- Add kimchi to your next frittata or morning scramble.
- Sauerkraut is a fantastic topping for your next burger.
- Use fermented vegetables as a condiment for your favorite “lettuce wrap” recipe.
- Split your Whole30 compatible hot dog or sausage down the middle, and stuff it with sauerkraut or a dill pickle spear.
- Use sauerkraut, kimchi or pickled veggies as a flavorful element in a big salad.
- Sauerkraut pairs especially well with pork; try it as a side dish next time you serve pork chops or a pork roast.
- Pickled vegetables are excellent in any kind of protien salad: chicken, tuna or salmon.
- Add fermented foods to your next Whole30 “ingredient meal“
- Add sauerkraut or kimchi to the line-up of topping options next time you serve a Whole30 compatible chili bar.
For more information on adding fermented foods to your diet, check out the Whole30 Forum. Have a delicious Whole30 dish that calls for fermented foods? Connect with us on Instagram, Facebook and Twitter to share it!
Sandor Ellix Katz describes himself as a fermentation revivalist. “My interest in fermentation grew out of my overlapping interests in cooking, nutrition and gardening. It started with sauerkraut. I found an old crock buried in our barn, harvested cabbage from our garden, chopped it up, salted it, and waited. That first kraut tasted so alive and powerfully nutritious! I have made sauerkraut ever since, earning the nickname Sandorkraut, even as my repertoire has expanded. I have explored and experimented widely in the realm of fermentation, and my mission is to share information and resources, in order to encourage home fermentation experimentalists and propel more live-culture foods out into our culture. I am a native of New York City, a graduate of Brown University, and a retired policy wonk. In 1993, I moved from New York City to Cannon County, Tennessee, where I am part of a vibrant extended community of queer folks (and many other friends and allies). I have AIDS and consider fermented foods to be an important part of my healing.”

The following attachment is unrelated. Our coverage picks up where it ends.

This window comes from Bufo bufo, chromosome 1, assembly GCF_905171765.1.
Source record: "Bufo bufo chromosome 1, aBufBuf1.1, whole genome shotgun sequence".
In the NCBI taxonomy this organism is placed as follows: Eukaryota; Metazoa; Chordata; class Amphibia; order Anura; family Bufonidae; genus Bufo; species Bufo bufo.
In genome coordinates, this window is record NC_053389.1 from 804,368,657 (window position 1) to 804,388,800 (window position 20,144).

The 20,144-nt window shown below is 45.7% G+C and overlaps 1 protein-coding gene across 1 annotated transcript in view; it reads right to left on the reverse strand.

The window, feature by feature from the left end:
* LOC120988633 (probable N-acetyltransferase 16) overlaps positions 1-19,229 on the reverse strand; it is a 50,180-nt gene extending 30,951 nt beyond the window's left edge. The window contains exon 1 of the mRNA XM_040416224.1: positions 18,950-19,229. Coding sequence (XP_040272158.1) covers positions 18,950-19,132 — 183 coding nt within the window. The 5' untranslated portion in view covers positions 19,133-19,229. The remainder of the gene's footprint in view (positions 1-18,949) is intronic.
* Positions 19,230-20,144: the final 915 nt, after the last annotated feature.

Header Image courtesy of barerootgirl.com. Post images courtesy of wildfermentation.com. Bio image (c) Catherine Opie 2015.